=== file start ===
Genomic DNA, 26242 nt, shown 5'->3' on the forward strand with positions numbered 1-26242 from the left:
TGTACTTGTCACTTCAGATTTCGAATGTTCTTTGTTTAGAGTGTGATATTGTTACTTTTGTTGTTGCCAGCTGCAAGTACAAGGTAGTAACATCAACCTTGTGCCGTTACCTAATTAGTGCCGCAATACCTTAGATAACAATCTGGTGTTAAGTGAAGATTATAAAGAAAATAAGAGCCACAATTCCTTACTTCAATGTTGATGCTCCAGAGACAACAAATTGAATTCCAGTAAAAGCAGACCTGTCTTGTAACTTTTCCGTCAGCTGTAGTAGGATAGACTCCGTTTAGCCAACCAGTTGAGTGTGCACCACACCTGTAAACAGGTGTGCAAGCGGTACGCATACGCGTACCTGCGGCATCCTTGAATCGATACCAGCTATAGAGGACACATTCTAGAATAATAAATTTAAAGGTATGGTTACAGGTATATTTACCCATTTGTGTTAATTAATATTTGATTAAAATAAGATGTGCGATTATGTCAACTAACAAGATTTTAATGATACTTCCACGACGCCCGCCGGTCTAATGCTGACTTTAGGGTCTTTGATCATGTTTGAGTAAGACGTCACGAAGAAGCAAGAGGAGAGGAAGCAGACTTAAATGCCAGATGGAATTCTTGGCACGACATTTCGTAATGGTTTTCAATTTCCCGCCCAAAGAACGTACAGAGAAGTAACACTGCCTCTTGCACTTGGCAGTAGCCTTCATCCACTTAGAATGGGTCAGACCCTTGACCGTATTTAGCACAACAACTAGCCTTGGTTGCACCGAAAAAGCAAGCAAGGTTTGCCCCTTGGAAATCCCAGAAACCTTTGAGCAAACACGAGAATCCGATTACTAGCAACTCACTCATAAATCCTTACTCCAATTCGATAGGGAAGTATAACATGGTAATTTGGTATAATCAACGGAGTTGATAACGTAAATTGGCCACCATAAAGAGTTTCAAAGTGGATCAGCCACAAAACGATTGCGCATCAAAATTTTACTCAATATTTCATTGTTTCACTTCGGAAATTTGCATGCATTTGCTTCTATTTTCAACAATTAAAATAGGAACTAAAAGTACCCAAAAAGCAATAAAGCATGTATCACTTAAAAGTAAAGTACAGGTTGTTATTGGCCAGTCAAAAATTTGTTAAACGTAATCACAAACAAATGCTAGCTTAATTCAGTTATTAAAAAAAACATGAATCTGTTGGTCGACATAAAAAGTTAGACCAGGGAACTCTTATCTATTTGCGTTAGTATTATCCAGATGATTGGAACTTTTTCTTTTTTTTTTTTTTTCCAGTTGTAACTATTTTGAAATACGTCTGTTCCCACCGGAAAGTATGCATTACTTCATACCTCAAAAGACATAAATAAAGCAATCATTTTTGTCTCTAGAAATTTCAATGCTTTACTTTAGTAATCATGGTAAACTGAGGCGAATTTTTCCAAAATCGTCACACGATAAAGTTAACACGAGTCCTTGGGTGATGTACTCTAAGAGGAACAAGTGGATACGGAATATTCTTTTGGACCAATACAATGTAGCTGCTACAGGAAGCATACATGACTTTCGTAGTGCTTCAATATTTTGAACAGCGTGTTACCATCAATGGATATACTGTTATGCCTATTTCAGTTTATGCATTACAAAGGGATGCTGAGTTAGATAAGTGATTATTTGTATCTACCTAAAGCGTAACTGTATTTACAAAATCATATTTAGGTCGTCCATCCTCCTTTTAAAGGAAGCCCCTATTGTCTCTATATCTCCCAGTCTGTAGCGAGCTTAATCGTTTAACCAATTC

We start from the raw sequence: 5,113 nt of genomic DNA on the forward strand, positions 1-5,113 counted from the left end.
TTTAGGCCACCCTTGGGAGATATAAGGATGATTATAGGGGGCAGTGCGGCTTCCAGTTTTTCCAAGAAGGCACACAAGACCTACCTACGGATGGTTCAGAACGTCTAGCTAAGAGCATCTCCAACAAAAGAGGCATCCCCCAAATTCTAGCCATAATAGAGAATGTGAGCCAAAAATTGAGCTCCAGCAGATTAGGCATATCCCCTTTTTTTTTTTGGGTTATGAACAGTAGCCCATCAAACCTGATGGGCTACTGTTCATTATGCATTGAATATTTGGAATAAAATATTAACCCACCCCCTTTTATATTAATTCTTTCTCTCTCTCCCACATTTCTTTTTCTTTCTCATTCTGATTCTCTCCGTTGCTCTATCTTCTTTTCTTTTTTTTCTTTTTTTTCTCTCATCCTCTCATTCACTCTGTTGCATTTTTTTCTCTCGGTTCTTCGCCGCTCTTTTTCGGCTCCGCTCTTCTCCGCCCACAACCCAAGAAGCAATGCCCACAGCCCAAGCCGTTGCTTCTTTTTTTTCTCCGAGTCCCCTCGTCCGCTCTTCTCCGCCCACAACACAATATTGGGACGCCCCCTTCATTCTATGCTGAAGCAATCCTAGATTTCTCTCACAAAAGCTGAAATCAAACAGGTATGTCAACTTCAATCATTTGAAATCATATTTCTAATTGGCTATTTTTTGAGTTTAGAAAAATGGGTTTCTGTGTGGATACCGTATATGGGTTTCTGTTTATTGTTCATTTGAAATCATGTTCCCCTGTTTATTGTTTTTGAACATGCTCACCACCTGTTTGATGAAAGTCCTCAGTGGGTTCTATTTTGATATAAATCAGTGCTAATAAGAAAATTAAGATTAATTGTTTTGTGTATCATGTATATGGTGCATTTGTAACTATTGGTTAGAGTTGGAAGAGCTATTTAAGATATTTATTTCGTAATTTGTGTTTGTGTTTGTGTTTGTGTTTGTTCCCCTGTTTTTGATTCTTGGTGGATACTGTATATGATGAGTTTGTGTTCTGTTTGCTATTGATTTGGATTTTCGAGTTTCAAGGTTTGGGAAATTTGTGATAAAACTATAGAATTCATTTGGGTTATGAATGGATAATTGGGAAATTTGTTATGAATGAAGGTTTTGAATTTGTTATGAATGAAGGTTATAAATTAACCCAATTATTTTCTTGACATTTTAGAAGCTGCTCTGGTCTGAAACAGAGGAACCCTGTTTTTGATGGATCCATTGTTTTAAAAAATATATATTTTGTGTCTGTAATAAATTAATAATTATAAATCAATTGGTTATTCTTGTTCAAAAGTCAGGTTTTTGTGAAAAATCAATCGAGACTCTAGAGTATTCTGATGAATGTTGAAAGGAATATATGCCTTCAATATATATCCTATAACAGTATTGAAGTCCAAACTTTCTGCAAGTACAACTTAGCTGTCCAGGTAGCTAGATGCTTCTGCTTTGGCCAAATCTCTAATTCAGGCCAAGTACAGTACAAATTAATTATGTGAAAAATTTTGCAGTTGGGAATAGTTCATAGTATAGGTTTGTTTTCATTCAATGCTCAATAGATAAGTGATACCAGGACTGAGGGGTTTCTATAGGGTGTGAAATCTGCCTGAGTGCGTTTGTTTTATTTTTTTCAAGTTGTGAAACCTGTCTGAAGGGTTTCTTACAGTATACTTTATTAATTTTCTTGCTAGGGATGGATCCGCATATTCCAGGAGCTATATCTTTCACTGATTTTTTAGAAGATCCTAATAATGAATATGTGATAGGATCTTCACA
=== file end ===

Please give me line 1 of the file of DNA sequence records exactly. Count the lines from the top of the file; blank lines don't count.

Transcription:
Genomic DNA, 26242 nt, shown 5'->3' on the forward strand with positions numbered 1-26242 from the left: